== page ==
Bed in exchange for work

Didier did not have the money to finish the house but he had something more valuable: international contacts, experience in traveling and sharing the way of life with people from many different cultures and backgrounds. It was not based on commercialism, but on coöperation and mutual interests instead, just like couchsurfing, where people welcome travelers into their homes for free, offering modest accommodation, a bed in the living room or just a safe and clean space for a sleeping bag.

Three years ago, Didier organized a crowdfunding campaign and received some donations over a website called  Donations came from around the world and with the money, he bought a power generator and some building material. On a different website,, he found volunteers from different continents, who gladly came to Hvar, camped in his front yard and in exchange, would work a few hours a day cleaning up the property of bushes, rocks and anything that was not needed. 

Two years ago he built the first beach huts, each one named after a family member.  After that, he sold his house and his car in Belgium and everything else he owned to invest it all in his project on Hvar.  His dad said that he must have lost his mind.  “My dad told me that I was making a huge mistake, that I would lose everything and that nobody would come to Gromin Dolac, in the middle of nowhere. I on the other hand, after traveling extensively and seeing what today’s travelers are looking for, had faith. Faith that many of them will be looking just for this kind of unique accommodation experience, wanting to come to this remote location. I spent all the money I had on continuing building the house my parents started, and the rest, the finishing touches I will have to finance soon with a loan.  In the meantime we will continue with the Robinson accommodation.

This is our second season and it has been better than ever expected.  In the beginning, I had the help of volunteers but now I work exclusively with  employees. Mostly foreign travelers who stay for a few months at the time”

This summer, alongside the owner, the staff consists of a Lithuanian, a British and a Belgian, Heidi Piot.  She visited Gromin Dolac a few times over the years and knew exactly what to expect.  Not long ago, she packed her stuff and came to Hvar to work.  “I’ve been in the tourism industry for a long time. I worked all over the world, in five star hotels in Greece, Spain, Tunisia, Canada, Australia, on cruise ships in the Mediterranean, the Caribbean, etc.  Didier contacted me because I have a lot of experience, because he knows I am a globetrotter just like him and because I love to work outside my home country, Belgium. This job suits me very well. I traveled the world and I can, subjectively of course, say that Croatia is the most beautiful country I have ever seen. Regardless of how popular Croatia is, what attracts most people here in Gromin Dolac is the isolation, the peace and quiet, away from the summer crowds. And of course the incredible nature”.

The first guests arrived in April already. The summer on Hvar practically starts then.  “Last year I had my first guests in May and only 2-3 huts at the time.  I expected the same for this season but we are fully booked from May up until the end of September”, said Didier. 

Besides the individual guests who find Cast Away on different forums,  booking sites, websites for backpackers and lovers of Robinson styled places, more and more organized groups are coming. Yoga teachers love  to hold retreats, some organize workshops on spirituality & personal growth.  In September a good portion of the resort has been reserved by a Belgian psychologist.  She will bring some of her clients here, mostly people who are looking to destress, to digital detox…. to connect with nature & with themselves. People, burned out from modern daily life and a stressed lifestyle.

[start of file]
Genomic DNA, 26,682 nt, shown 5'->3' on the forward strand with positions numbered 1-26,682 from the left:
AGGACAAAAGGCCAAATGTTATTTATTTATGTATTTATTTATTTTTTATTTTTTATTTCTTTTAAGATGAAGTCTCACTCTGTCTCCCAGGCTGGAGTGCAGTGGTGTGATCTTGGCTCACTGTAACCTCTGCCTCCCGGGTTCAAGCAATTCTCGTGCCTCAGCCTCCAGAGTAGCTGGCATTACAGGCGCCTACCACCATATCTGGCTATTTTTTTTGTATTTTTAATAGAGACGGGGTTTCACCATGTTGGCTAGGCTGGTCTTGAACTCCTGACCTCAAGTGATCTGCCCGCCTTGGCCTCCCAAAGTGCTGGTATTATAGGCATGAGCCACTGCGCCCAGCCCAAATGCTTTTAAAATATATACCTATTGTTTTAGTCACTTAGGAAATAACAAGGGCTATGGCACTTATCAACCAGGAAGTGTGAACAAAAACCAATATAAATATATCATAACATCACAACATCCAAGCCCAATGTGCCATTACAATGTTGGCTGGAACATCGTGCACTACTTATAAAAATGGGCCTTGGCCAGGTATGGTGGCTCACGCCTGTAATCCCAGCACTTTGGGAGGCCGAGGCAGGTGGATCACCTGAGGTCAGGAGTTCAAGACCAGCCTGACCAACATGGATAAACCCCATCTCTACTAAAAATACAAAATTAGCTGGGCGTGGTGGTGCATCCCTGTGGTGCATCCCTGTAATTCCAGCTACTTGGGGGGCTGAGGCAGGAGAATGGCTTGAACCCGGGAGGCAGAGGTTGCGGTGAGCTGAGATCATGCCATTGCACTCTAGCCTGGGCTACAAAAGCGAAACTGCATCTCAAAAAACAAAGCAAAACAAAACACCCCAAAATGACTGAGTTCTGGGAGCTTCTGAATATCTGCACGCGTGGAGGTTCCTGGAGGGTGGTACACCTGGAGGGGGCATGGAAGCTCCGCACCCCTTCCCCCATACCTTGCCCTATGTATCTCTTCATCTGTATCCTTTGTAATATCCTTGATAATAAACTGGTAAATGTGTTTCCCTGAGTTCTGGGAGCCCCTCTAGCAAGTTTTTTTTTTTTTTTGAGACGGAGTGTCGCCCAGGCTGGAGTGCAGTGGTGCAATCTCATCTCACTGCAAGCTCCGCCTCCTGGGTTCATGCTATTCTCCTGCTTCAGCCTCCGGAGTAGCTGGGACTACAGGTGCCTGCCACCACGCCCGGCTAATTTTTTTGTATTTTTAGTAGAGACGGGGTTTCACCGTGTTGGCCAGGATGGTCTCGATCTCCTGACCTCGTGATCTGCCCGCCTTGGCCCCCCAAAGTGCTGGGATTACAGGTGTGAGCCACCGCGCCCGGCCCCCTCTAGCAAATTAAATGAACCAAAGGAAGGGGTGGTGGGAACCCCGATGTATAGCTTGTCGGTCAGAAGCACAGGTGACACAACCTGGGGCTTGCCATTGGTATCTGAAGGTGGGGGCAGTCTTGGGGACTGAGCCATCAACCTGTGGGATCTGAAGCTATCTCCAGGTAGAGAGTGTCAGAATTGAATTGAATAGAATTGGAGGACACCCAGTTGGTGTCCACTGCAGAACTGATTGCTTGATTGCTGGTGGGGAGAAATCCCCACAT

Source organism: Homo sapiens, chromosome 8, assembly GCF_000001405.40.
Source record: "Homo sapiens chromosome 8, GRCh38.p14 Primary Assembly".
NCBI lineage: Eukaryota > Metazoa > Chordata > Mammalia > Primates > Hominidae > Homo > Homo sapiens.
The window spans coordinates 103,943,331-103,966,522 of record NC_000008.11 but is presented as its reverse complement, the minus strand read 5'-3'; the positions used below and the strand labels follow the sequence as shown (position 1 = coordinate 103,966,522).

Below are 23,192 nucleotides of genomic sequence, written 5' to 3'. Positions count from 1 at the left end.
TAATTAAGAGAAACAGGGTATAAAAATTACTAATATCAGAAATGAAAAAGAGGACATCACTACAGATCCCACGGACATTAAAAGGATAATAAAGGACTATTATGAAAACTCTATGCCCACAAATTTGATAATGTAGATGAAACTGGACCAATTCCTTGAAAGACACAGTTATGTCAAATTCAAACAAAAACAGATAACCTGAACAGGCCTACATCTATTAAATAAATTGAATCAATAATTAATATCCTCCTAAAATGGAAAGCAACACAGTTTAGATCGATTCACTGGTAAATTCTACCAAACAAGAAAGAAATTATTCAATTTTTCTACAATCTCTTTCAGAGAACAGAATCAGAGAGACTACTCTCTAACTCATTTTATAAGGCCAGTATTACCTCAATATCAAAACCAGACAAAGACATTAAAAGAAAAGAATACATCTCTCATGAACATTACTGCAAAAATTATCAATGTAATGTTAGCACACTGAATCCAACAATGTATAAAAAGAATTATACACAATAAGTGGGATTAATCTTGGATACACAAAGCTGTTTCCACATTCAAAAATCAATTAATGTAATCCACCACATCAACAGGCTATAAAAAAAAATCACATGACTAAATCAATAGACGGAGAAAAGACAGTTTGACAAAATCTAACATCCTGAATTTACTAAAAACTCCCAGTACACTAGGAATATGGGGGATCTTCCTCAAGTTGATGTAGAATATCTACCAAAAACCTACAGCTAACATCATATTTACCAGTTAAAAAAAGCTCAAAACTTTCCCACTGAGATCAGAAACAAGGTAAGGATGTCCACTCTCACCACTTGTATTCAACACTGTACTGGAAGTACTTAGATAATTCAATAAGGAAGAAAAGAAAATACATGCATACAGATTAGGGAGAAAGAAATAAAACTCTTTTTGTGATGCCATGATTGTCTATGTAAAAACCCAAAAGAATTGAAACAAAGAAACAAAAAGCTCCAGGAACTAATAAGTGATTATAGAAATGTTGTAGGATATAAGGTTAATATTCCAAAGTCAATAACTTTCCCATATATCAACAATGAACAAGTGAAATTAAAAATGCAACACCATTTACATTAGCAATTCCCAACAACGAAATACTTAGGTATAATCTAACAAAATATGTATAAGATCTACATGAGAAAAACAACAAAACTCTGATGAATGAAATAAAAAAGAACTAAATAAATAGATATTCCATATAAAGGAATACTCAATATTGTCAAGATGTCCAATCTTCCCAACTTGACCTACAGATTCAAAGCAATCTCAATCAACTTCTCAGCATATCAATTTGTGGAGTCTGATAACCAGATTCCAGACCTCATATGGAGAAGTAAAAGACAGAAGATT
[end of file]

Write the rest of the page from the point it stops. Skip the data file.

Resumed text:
Minimal civilization, maximum serenity

Protected from the blazing sun, in the shade of pine trees, every beach hut overlooks the Adriatic Sea and puts the guests to sleep with it’s never ending melody. The waves, gently caress the rugged rocks and white pebble beaches. Every morning,  the tireless cicadas, awaken by the heat of the morning sun, slowly wake the guests. Calling them to get up and to enjoy another day in paradise.

There are no coffee shops, no restaurants, no night clubs here. At night, the path between the huts is lit by countless stars, sometimes by the moon. Serenity reigns. 

Most guests are greeted at the ferry terminal in Stari Grad.  After that, they stock up at the local supermarket on food and anything else needed for their stay at the Robinson styled accommodation where besides the nature, bikes, kayaks & paddle boards, not much else is offered.

“It feels like I am at the end of the world.  It’s so quiet and beautiful here.  Since I arrived yesterday, I feel like I have been dreaming”, said Anne, a guest from the UK.  Most guests are young and come from Western Europe.  Under the shade, around a big table, a group travelers that just met at Cast Away, are playing cards.  A traveler from New Zealand, visiting a few countries in Europe, said that he heard about Cast Away on one of the travel forums. “I look for this kind of places, in nature, with minimal civilization and unnecessary comfort, maximum serenity”.  Most guests stay a few days, coming from every continent. 

“On the island, more and more young people work in tourism and we all want to extend the season. Especially this year when the weather has been in our favor. But to bring tourists here in April is very difficult. There are some that want to come but there are logistical problems. In Zavala everything is closed except for one bakery that is opened all year long. I think that there would be work over the mild parts of winters. But the tourists would expect grocery stores, restaurants to be open. Older locals say that we would not have guests coming here in the wintertime, but the younger generations believe it is possible”, said Didier mentioning Mljet, the small island south-east of Hvar he visited last November. “The weather was amazing, the island looked like from a fairy tale, but everything was closed. Unbelievable. Half of the island is a national park and I strongly believe it would be a place to go to even in the winter. But, again, for that to happen you need open stores, restaurants…. Croatian economy relies heavily on tourism and I believe it’s a matter of time to see the season slowly being extended”.


Written by: Karmela Devčić

Translated by: Goran Kožul

Photography: Ante Čizmić – CROPIX

Published by: Jutarnji List – National Croatian Newspaper / Sunday, July 29th, 2018


* Read the original article in Croatian here *